Dr. Doreen Frimpong commented on social media after the event:
"I am always happy when I go on an outreach doing cataract surgeries and giving sight to people. My visit to wenchi in the western region of Ghana was no exception. It was filled with emotions and excitement when a 10 year old girl haven been blind from cataract all her life saw the light of day for the first time .After asking her whether she will use her sight to watch TV, she paused and said Dr no I will be going to school so I can learn with my friends who are already in school. Immediately I was filled with joy and happiness.we were able to do this through the help of an NGO. (HCP) and Komfo Anokye teaching hospital eye center.We are greatful to them."
The KATH outreach team dramatically increased its efforts in 2015 thanks to your support, however, there is still a long way to go to alleviate unnecessary cataract blindness. It is estimated that 50,000 cataract surgeries should be performed each year to rid the backlog and keep up with new cases, however, in 2014 the Ghana Health Services only recorded 18,140 cataract surgeries in the entire country of Ghana.
The Himalayan Cataract Project's partner organization in Ghana, the Komfo Anokye Teaching Hospital (KATH) recently took part in a high volume outreach event.
At the end of August and beginning of September, two surgeons, medical staff and two nurses from KATH joined a team from the Tamale Teaching Hospital, as well as a team from the Sunyani Regional Hospital to provide treatment to patients in Kintampo, in the Brong Ahafo region. Patients from six districts (Kintampo, Central Gonjo, Pru, Wenchi, Jema, Nkranza North, and Bamboi) were screened and treated over the course of two weeks. A total of 323 surgeries were performed, including seven surgeries on young children.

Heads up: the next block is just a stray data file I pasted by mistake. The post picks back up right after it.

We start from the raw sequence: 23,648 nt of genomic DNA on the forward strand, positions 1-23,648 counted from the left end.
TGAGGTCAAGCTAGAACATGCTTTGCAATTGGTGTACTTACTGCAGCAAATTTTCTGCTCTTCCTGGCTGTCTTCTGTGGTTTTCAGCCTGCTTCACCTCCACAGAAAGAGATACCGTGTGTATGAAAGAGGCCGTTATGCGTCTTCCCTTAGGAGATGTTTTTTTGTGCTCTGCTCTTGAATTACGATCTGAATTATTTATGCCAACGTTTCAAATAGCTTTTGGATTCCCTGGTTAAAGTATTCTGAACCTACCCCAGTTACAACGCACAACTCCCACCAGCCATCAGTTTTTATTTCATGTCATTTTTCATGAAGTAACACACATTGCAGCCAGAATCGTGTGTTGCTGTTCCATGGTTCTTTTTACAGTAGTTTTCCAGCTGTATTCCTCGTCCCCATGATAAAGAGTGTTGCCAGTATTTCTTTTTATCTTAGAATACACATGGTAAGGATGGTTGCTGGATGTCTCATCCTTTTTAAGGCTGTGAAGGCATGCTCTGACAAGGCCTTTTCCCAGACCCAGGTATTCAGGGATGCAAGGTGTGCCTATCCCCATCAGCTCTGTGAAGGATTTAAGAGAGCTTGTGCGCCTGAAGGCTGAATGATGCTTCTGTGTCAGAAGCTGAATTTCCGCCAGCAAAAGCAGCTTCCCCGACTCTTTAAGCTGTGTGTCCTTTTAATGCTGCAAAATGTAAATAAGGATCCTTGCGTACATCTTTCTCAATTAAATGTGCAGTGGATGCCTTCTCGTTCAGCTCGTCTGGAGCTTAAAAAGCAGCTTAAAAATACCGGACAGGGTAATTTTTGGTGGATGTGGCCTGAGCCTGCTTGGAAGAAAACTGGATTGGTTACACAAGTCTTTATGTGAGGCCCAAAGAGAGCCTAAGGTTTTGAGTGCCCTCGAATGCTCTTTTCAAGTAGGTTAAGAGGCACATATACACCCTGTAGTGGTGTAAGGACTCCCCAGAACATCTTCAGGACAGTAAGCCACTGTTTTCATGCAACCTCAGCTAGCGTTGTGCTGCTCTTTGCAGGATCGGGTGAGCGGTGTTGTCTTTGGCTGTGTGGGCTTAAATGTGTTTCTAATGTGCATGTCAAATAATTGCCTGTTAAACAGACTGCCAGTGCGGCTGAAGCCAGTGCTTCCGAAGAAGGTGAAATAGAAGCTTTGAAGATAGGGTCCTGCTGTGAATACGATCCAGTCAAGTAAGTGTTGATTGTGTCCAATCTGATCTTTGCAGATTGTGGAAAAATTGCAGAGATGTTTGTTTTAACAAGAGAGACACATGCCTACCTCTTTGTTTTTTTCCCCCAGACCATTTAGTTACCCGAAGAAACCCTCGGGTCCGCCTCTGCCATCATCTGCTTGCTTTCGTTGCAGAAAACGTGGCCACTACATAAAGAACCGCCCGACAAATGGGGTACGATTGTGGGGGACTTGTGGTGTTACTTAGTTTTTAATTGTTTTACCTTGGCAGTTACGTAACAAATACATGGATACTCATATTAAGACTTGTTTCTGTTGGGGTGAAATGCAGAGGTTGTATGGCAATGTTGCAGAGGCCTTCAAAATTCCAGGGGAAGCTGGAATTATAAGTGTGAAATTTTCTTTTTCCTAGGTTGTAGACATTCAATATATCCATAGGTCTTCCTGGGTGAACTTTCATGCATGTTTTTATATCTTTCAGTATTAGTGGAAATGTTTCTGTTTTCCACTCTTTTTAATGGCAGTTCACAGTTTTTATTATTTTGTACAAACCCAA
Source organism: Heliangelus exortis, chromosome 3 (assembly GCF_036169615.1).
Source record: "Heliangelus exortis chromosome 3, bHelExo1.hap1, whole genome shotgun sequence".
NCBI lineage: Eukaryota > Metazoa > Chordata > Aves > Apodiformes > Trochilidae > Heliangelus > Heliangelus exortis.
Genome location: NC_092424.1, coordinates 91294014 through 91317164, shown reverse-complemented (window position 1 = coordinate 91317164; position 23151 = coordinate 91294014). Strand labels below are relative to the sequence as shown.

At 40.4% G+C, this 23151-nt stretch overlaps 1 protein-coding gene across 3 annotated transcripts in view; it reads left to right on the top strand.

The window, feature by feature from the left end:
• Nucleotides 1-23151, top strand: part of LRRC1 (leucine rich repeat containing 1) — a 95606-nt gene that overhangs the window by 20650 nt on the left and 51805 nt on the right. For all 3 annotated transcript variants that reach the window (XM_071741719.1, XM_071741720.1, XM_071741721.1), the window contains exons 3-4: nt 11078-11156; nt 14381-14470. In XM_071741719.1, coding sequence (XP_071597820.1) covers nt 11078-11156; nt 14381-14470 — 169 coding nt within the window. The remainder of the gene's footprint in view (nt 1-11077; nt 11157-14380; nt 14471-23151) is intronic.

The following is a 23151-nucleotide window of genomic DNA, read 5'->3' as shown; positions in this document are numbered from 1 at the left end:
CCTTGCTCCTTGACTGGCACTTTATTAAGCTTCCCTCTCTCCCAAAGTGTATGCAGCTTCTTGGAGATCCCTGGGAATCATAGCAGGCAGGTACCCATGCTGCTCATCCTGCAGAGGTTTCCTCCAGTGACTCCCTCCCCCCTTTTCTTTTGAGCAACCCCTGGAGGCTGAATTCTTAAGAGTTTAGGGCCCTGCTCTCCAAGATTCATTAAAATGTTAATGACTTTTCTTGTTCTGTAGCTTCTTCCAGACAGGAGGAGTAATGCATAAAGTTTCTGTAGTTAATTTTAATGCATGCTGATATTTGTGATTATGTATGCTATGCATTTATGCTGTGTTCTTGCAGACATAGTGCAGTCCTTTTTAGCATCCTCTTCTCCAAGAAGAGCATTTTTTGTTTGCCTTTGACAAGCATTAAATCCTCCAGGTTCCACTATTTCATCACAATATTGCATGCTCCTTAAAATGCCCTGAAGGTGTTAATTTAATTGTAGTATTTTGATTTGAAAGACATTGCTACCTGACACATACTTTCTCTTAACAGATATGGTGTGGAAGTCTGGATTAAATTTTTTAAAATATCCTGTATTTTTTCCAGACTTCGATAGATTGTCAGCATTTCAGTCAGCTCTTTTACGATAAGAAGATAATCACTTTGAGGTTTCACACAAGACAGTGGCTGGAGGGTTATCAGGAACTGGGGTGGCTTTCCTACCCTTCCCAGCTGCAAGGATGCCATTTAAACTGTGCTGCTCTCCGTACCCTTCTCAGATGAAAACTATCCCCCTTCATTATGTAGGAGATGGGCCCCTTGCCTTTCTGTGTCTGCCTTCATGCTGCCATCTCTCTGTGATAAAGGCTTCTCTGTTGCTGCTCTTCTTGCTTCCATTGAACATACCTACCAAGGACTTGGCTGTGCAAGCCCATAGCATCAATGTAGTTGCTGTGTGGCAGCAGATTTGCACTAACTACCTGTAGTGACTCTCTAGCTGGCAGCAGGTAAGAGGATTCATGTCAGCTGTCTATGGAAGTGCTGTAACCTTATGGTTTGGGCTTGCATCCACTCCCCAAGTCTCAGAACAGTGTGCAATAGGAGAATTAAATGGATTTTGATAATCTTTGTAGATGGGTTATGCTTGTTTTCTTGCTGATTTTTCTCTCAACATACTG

The Himalayan Cataract Project's main partner in Ghana, the Komfo Anokye Teaching Hospital (KATH), has been making strides in the fight to alleviate preventable blindness. KATH has accepted four new residents. These residents will make a total of 15 who will benefit from an increased emphasis on hands-on training, including newly added surgical rotations collaborating with the country's highest performing cataract surgeons. They will also have access to state-of-the equipment that just arrived in the country.
Providing training and hands on skills transfer to local eye care professionals creates a sustainable program to ensure that patients needs are continually met
In addition to this training, a high volume cataract campaign is being planned for the week of August 24th in Kimtompo in the Brong Ahafo region 2.5 hours from Kumasi anticipating 300-500 surgeries.
Year to date, KATH has provided 760 surgeries (666 in house; 82 patients bussed in; 12 surgeries provided during an outreach).